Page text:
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  • Privacy and Cookies

    This privacy and cookies policy sets out how Hampsthwaite Village 2011 uses and protects any information that you may give Hampsthwaite Village 2011 when you use this website.
  • Sunnyside Cottage, Carpenter's Cottage and Croft View

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  • Sunnyside Cottage, Carpenter's Cottage and Croft View - photo

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  • Register of Interests

    The Register of Members’ Interests Forms are available for public inspection. In addition, the interests are published on Harrogate Borough Council's website – there is a link from the Parish Councils page, or type the following web address into your browser: https://localdemocracy.harrogate.gov.uk/allParishCouncils.asp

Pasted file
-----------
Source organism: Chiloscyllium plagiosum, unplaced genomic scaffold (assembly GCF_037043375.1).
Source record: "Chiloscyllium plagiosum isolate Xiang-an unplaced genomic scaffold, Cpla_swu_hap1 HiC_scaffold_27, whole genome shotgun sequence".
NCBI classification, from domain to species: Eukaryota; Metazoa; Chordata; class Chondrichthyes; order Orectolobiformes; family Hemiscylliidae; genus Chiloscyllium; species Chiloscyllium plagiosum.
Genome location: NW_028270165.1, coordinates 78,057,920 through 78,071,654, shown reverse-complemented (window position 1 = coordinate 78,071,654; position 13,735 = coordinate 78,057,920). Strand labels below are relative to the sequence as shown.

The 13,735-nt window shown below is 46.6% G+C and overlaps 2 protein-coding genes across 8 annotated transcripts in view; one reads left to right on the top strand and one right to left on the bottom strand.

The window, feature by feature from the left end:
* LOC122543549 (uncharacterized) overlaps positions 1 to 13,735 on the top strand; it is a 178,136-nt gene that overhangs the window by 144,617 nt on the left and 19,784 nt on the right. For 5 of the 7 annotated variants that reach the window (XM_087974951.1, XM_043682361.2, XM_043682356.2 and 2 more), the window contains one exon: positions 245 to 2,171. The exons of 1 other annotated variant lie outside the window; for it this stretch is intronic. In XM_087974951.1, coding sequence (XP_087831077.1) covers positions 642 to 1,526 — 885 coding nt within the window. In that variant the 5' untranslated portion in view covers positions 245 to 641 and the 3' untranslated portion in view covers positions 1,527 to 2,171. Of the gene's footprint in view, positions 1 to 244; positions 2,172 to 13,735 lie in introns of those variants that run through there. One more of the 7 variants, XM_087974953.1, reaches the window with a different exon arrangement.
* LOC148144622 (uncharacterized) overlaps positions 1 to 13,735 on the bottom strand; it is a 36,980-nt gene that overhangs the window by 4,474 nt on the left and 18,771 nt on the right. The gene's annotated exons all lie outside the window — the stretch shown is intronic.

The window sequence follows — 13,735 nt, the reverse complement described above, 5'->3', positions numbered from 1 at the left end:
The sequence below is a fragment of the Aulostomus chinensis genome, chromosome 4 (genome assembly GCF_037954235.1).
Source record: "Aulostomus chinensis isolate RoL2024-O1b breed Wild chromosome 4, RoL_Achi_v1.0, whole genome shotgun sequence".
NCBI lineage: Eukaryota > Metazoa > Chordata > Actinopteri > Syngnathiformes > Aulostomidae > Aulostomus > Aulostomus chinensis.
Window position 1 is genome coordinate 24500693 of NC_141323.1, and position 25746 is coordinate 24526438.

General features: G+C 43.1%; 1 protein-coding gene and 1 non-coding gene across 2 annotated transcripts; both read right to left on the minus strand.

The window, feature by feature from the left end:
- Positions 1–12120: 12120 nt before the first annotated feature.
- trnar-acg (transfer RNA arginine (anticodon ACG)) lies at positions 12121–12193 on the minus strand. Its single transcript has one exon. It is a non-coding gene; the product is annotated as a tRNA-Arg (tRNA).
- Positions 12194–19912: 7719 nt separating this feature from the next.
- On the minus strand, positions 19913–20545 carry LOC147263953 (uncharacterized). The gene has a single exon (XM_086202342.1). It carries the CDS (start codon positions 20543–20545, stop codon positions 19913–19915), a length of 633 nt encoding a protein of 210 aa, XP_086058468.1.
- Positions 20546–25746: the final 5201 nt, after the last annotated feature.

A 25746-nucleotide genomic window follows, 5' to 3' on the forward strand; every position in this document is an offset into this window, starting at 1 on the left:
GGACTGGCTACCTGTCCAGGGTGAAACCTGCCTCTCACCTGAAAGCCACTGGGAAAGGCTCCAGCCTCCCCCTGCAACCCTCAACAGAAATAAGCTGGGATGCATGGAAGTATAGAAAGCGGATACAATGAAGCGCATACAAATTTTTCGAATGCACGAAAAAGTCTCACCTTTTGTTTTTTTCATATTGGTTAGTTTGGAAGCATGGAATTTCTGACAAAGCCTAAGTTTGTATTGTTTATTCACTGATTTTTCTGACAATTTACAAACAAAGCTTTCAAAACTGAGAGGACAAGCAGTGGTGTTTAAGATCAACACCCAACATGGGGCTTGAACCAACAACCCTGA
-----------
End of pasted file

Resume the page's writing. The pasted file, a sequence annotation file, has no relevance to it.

• Community Payback

    Details of the work of the Community Payback Team in Hampsthwaite Hampsthwaite Parish Council was approached in December 2016 to seek our support for the Community Payback scheme. The Unpaid Work Requirement (commonly known as Community Payback) is one of the requirements that can be included in a community order. It involves service users doing compulsory work for the benefit of the community. Types of Work Undertaken Work in Hampsthwaite Volunteers Current Year Reports Contact: Unpaid Work Placement Coordinator, Interserve (Justice) The Humberside, Lincolnshire & North Yorkshire Community Rehabilitation Company Ltd Harrogate Probation Office Harrogate Redefining the future for people and placesWebsite: www.interserve.comPhone: 07720  213674Email: JoeMurphy@interservefls.gse.gov.uk
  • Information